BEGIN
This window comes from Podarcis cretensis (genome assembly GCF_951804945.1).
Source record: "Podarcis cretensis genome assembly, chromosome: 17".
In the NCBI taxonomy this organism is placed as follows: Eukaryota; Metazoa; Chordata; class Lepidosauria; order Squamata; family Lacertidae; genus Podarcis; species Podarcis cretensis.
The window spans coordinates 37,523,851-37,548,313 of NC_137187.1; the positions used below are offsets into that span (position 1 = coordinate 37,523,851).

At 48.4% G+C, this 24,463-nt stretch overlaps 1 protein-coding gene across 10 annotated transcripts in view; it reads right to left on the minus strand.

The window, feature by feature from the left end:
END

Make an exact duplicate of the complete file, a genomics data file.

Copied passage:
This window comes from Podarcis cretensis (genome assembly GCF_951804945.1).
Source record: "Podarcis cretensis genome assembly, chromosome: 17".
In the NCBI taxonomy this organism is placed as follows: Eukaryota; Metazoa; Chordata; class Lepidosauria; order Squamata; family Lacertidae; genus Podarcis; species Podarcis cretensis.
The window spans coordinates 37,523,851-37,548,313 of NC_137187.1; the positions used below are offsets into that span (position 1 = coordinate 37,523,851).

At 48.4% G+C, this 24,463-nt stretch overlaps 1 protein-coding gene across 10 annotated transcripts in view; it reads right to left on the minus strand.

The window, feature by feature from the left end: